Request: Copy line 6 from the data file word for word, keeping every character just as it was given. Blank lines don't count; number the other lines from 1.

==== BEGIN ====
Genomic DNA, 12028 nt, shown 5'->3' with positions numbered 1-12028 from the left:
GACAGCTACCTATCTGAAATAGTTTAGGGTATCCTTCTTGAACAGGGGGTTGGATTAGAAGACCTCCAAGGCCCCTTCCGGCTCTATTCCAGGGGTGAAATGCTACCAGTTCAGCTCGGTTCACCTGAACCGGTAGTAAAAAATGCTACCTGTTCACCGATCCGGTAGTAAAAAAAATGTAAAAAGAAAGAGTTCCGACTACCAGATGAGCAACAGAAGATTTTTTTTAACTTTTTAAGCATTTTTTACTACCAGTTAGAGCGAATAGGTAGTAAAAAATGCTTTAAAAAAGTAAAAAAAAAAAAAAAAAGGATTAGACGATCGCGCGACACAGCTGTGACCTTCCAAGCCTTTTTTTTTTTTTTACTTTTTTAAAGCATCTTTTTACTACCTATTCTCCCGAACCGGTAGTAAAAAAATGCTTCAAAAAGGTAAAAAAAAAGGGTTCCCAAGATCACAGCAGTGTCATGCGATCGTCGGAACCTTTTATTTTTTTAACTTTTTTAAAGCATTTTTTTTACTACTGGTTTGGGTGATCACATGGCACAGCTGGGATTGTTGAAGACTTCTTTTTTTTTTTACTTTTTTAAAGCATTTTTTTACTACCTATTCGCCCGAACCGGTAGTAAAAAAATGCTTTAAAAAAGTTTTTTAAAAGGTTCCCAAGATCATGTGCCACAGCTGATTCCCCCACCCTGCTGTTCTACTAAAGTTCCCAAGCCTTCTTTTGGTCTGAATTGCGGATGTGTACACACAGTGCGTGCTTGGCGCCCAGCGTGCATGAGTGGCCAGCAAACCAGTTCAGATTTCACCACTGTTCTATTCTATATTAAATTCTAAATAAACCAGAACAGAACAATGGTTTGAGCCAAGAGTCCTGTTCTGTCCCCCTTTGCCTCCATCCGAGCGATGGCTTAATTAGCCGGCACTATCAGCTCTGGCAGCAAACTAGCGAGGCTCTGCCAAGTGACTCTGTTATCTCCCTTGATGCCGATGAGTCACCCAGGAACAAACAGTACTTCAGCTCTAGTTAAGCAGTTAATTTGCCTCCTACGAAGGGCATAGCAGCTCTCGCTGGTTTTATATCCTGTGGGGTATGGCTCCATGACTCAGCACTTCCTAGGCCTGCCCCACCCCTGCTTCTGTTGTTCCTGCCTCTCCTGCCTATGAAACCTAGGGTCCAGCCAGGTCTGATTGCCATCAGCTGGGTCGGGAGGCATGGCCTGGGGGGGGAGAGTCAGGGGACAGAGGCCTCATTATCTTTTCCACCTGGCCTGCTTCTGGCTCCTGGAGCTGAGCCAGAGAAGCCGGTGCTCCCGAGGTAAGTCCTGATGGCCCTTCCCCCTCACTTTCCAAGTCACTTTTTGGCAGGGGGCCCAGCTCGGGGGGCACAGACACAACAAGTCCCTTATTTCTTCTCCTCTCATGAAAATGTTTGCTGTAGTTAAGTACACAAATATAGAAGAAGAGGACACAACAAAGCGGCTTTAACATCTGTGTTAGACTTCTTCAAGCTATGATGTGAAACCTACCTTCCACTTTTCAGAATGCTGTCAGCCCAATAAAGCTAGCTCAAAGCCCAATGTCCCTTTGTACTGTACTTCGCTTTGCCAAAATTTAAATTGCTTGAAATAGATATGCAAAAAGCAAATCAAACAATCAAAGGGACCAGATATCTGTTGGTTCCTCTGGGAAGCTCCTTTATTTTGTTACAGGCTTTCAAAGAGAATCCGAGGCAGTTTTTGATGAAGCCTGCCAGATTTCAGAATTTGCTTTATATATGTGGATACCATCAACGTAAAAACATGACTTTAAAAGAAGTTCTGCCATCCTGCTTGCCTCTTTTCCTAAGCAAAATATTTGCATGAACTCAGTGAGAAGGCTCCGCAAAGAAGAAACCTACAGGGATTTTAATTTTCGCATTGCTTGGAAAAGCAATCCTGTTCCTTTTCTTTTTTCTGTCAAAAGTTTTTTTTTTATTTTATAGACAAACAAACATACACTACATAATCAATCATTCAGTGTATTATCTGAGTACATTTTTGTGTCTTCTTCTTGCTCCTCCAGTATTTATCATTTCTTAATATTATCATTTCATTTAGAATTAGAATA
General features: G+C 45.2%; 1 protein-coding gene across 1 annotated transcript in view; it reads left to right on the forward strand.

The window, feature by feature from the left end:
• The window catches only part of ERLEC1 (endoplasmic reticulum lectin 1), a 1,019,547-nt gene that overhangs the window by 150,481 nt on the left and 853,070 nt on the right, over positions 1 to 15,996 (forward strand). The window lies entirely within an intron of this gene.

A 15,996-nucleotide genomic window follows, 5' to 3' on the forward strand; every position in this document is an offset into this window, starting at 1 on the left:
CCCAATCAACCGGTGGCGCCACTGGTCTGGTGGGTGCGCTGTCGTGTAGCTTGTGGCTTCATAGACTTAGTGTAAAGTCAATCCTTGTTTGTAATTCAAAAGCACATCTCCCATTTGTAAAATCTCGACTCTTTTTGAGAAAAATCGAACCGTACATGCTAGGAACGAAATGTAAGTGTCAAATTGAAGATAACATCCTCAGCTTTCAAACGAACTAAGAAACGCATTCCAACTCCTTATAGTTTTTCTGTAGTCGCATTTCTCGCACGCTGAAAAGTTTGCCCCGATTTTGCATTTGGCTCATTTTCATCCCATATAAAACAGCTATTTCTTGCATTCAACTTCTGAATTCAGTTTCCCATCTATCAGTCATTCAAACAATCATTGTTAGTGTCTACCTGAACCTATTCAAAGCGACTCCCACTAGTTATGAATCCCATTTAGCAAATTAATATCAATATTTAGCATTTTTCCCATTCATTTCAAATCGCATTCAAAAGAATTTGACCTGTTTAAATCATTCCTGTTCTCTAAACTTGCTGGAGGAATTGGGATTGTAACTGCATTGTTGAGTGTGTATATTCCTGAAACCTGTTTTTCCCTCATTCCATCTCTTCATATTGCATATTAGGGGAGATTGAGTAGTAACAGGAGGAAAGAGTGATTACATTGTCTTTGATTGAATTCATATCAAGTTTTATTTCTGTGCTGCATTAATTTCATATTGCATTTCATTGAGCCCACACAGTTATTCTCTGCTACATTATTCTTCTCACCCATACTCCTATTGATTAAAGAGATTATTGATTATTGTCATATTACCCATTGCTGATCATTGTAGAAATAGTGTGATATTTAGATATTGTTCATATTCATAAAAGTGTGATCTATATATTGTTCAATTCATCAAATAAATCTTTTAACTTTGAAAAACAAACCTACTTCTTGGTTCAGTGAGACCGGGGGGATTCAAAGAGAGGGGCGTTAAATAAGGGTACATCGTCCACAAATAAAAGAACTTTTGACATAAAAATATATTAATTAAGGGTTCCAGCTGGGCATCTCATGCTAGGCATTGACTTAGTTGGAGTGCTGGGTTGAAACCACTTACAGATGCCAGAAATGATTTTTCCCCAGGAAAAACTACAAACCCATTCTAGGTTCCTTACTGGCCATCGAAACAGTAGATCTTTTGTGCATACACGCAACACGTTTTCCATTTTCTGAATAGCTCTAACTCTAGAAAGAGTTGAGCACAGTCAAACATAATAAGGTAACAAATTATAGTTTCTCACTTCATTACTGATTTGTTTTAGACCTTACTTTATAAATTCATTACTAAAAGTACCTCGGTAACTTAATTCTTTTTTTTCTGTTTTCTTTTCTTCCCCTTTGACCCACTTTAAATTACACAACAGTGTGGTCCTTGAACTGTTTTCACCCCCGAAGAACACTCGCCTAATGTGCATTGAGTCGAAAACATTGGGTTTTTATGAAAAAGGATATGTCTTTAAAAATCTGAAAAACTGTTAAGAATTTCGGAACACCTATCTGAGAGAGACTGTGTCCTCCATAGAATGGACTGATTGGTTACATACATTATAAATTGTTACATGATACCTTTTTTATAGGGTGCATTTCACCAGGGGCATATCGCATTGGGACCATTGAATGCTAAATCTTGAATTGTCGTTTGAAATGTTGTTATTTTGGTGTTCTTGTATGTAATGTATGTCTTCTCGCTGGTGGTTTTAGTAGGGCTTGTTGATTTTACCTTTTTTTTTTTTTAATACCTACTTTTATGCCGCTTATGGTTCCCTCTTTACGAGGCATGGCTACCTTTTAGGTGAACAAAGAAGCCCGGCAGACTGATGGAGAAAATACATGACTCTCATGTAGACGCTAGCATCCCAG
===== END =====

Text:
A 15,996-nucleotide genomic window follows, 5' to 3' on the forward strand; every position in this document is an offset into this window, starting at 1 on the left: